In the basement, the spray foam is going only into the rim joists–sometimes called box joists–which are the spaces at the top of the basement walls between the ceiling joists. It’s very difficult to seal and insulate those spaces, so spray foam is a good idea in there.

The walls, however, are easy to insulate so you can save money on that expensive (and not so environmentally-friendly) spray foam.

Shout-out to Monte Paulsen again because I am finally following through with his advice for an inexpensive super-insulated wall.

The building code requires new construction to have 2X6 stud walls instead of 2X4s. That means a thicker wall that can be insulated better. Roxul batts that fit 2X6 walls have an insulation value of 22 (R22).

However, the building code is only a minimum standard. Once you have your 2X6 wall and the structural engineer has signed-off, you can make your walls thicker. It’s easy!

More than simply adding insulation, you can interrupt the heat transferred through the wood studs in your wall. This is called thermal bridging and I am obsessed with eliminating it.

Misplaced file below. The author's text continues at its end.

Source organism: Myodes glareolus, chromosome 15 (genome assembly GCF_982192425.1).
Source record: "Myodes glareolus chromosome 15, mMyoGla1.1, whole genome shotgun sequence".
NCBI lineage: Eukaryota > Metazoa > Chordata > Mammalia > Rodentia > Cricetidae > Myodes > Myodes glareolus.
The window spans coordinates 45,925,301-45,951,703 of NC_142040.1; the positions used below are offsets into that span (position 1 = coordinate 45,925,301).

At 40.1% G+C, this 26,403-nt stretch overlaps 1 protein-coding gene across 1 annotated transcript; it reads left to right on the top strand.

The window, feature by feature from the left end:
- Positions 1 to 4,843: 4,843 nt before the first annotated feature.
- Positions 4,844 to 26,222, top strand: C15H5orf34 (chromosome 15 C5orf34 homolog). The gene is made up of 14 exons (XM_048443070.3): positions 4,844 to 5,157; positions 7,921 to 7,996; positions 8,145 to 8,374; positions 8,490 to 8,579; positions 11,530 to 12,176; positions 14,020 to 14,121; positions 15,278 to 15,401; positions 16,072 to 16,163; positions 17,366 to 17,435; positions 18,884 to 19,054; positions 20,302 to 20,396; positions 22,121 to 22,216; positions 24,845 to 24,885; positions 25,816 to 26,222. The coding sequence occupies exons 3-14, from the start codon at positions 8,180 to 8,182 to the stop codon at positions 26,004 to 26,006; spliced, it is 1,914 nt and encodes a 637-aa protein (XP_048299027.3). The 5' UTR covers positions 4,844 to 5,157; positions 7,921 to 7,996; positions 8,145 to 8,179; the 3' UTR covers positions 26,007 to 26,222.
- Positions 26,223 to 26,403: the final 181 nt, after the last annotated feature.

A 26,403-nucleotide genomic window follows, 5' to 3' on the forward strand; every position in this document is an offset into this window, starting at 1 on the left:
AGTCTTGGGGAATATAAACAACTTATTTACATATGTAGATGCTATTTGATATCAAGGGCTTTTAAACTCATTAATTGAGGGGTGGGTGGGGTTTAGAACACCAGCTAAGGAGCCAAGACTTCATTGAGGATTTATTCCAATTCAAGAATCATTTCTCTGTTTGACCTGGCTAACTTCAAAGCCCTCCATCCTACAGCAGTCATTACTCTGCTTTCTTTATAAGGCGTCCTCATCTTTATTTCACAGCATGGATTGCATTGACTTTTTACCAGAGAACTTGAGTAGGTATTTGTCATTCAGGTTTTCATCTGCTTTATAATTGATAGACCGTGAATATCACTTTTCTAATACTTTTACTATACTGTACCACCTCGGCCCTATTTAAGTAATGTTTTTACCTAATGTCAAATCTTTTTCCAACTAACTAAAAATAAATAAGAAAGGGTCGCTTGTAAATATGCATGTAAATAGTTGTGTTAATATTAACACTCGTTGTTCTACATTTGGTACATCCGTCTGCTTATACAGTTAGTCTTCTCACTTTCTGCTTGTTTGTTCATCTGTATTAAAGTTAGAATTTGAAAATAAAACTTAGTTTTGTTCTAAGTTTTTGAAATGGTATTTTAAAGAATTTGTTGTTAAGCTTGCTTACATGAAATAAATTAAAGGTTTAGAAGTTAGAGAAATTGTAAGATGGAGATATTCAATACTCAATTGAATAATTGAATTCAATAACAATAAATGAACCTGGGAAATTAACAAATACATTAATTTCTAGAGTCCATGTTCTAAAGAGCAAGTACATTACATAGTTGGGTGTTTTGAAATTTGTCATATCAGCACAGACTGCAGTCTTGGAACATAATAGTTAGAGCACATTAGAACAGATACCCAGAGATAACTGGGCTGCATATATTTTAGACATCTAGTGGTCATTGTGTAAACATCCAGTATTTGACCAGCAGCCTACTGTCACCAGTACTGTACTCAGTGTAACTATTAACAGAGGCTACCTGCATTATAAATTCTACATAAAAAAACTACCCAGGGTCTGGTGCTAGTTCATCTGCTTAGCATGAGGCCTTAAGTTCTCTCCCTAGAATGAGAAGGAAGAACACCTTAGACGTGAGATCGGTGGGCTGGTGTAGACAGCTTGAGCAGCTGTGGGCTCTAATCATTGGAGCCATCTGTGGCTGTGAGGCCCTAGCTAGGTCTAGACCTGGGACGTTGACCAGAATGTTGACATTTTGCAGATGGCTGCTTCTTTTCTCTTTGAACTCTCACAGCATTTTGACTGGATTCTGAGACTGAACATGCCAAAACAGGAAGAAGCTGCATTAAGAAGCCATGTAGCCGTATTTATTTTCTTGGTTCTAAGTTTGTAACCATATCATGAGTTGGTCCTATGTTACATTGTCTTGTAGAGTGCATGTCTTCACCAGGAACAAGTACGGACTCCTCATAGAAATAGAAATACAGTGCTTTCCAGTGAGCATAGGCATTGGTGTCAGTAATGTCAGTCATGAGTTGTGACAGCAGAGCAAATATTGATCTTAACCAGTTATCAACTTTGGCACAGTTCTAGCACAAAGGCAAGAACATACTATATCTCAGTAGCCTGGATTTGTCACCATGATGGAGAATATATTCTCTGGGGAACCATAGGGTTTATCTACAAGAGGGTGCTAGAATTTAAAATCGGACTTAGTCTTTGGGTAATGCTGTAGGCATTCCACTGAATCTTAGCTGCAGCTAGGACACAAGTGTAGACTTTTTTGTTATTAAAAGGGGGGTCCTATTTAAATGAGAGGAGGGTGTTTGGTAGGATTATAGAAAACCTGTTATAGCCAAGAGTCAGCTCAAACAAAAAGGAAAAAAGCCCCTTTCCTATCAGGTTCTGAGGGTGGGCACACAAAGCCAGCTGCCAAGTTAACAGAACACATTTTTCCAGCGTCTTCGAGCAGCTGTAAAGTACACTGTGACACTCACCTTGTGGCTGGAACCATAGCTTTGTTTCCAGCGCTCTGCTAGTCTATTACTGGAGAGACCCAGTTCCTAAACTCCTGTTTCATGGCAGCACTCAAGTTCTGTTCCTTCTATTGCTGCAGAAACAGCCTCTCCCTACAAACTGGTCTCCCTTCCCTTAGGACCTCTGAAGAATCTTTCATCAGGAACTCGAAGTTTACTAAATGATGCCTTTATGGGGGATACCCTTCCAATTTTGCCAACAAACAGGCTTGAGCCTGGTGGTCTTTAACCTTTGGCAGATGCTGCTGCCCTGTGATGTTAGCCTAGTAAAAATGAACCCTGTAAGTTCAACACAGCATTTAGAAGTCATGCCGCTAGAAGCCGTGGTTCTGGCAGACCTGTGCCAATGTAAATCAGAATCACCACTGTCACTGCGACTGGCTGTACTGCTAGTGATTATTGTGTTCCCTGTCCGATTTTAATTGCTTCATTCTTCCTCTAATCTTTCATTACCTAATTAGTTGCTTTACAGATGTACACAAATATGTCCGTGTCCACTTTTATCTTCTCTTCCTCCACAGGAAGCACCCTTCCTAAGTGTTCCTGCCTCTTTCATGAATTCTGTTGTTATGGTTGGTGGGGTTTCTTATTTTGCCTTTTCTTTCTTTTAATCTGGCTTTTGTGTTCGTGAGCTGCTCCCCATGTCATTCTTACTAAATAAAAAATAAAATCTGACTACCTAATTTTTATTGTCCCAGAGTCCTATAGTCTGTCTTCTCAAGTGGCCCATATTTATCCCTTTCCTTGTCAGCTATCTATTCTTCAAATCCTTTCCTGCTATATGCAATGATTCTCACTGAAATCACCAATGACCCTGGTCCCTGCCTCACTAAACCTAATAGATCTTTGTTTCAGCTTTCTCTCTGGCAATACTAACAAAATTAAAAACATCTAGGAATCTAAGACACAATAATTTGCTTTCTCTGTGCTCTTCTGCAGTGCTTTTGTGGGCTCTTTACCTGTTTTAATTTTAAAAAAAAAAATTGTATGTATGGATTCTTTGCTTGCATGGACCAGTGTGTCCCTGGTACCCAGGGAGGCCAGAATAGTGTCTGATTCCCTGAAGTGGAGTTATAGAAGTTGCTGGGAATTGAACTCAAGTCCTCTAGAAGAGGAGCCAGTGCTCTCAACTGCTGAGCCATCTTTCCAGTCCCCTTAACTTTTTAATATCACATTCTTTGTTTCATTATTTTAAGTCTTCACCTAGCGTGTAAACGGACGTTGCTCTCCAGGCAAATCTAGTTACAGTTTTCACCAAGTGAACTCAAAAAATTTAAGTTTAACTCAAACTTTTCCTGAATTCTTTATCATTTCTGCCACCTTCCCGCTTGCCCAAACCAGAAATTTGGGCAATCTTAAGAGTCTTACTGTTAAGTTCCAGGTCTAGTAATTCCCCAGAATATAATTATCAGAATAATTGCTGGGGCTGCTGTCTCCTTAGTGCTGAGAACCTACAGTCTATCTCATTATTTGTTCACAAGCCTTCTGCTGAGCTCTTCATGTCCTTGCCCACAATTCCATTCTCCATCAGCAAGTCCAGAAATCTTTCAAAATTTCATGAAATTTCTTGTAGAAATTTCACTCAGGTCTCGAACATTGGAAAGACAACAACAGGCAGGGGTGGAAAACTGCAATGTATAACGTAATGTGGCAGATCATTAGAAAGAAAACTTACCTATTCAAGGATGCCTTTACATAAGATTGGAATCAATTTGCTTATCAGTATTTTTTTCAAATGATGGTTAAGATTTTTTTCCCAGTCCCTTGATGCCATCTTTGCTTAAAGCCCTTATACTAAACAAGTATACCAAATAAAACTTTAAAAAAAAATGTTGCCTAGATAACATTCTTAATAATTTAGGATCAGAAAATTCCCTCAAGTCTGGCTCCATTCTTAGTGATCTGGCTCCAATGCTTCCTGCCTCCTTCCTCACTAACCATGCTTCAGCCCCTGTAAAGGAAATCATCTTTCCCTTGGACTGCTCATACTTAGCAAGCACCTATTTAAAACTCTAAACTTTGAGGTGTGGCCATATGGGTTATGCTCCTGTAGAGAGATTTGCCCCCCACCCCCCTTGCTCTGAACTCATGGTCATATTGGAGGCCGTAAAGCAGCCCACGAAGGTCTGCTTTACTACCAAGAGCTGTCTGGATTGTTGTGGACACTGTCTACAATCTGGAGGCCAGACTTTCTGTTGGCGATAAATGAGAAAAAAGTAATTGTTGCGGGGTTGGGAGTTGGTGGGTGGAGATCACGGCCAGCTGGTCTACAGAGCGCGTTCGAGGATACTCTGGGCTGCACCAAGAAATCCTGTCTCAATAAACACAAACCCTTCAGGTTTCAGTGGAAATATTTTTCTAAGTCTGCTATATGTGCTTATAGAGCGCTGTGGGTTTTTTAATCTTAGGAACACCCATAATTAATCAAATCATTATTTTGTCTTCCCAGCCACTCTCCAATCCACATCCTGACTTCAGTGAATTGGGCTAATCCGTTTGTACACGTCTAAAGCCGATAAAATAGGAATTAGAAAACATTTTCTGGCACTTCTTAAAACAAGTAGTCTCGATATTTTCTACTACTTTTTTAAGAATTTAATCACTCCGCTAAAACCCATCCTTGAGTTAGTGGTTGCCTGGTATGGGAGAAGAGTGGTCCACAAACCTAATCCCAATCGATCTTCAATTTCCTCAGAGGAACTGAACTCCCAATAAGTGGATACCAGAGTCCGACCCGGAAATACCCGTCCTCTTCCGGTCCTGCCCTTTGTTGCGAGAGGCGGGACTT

With Monte’s idea of adding a 2-inch thick sheet of styrofoam between and then building another wall inside it, the heat can’t use the studs as a bridge. On the inside of the interior wall, a sheet of plastic keeps the moisture in the warm interior air from getting into your walls. Over that goes your gypsum drywall.

Since the Rescue Contractor and engineer have already made sure the house is structurally sound, I’m free to fumble around learning how to build walls without worry. (I like to think the Rescue Contractor is very busy and has faith in me and those are the reasons he didn’t return my texts when I wrote to ask if I can publish his company’s name.)

And space? Yes, we will lose about 6 inches of space around the exterior walls, but after a week we won’t notice anymore.

In the second time-lapse, taken after I plugged my phone in, the sun goes down as I gleefully insulate.

There are two parts to this wall: the concrete and above the concrete (AKA the pony wall).

The concrete has almost no insulation value (and, if you remember, I didn’t consult with Monte in time to know we could put Terrafoam rigid insulation under the footings–a nagging regret.) On the outside, under the ground level, is 2 inches of EPS styrofoam with an R-value of 8. Above the ground the concrete is bare until the shingles start.

The basement wall below the ground will be insulated like this:

2″ Exterior styrofoam (insulation value R8)
Concrete (R0)
2″ Interior styrofoam (R8)
Roxul batt in 2X4 stud wall (R14)
Total: R30